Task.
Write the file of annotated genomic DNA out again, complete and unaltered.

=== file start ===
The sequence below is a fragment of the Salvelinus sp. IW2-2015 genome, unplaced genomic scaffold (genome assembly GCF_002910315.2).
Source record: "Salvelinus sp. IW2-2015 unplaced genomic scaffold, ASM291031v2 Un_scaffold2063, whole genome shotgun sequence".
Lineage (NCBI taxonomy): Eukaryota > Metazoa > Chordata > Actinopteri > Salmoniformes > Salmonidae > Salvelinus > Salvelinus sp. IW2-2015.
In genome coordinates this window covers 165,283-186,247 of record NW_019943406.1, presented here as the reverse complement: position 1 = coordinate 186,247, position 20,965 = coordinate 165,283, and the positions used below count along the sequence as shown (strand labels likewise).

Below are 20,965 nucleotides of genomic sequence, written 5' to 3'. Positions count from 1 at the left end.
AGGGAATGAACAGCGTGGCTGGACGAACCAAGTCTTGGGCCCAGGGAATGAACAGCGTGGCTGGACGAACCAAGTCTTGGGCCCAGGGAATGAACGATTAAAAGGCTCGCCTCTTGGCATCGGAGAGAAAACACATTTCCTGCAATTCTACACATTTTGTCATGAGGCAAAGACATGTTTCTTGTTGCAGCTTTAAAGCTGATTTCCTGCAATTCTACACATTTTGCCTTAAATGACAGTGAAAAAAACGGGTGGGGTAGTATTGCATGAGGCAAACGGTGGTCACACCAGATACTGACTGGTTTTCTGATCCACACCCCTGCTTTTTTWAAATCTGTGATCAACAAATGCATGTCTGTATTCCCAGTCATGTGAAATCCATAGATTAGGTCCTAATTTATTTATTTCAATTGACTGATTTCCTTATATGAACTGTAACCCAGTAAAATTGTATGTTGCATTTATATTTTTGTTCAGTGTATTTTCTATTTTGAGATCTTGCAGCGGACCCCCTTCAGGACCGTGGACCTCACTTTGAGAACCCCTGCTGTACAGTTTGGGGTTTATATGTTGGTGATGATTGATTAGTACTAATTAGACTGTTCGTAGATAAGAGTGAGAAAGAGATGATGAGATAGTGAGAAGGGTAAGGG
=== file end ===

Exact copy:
The sequence below is a fragment of the Salvelinus sp. IW2-2015 genome, unplaced genomic scaffold (genome assembly GCF_002910315.2).
Source record: "Salvelinus sp. IW2-2015 unplaced genomic scaffold, ASM291031v2 Un_scaffold2063, whole genome shotgun sequence".
Lineage (NCBI taxonomy): Eukaryota > Metazoa > Chordata > Actinopteri > Salmoniformes > Salmonidae > Salvelinus > Salvelinus sp. IW2-2015.
In genome coordinates this window covers 165,283-186,247 of record NW_019943406.1, presented here as the reverse complement: position 1 = coordinate 186,247, position 20,965 = coordinate 165,283, and the positions used below count along the sequence as shown (strand labels likewise).

Below are 20,965 nucleotides of genomic sequence, written 5' to 3'. Positions count from 1 at the left end.
AGGGAATGAACAGCGTGGCTGGACGAACCAAGTCTTGGGCCCAGGGAATGAACAGCGTGGCTGGACGAACCAAGTCTTGGGCCCAGGGAATGAACGATTAAAAGGCTCGCCTCTTGGCATCGGAGAGAAAACACATTTCCTGCAATTCTACACATTTTGTCATGAGGCAAAGACATGTTTCTTGTTGCAGCTTTAAAGCTGATTTCCTGCAATTCTACACATTTTGCCTTAAATGACAGTGAAAAAAACGGGTGGGGTAGTATTGCATGAGGCAAACGGTGGTCACACCAGATACTGACTGGTTTTCTGATCCACACCCCTGCTTTTTTWAAATCTGTGATCAACAAATGCATGTCTGTATTCCCAGTCATGTGAAATCCATAGATTAGGTCCTAATTTATTTATTTCAATTGACTGATTTCCTTATATGAACTGTAACCCAGTAAAATTGTATGTTGCATTTATATTTTTGTTCAGTGTATTTTCTATTTTGAGATCTTGCAGCGGACCCCCTTCAGGACCGTGGACCTCACTTTGAGAACCCCTGCTGTACAGTTTGGGGTTTATATGTTGGTGATGATTGATTAGTACTAATTAGACTGTTCGTAGATAAGAGTGAGAAAGAGATGATGAGATAGTGAGAAGGGTAAGGG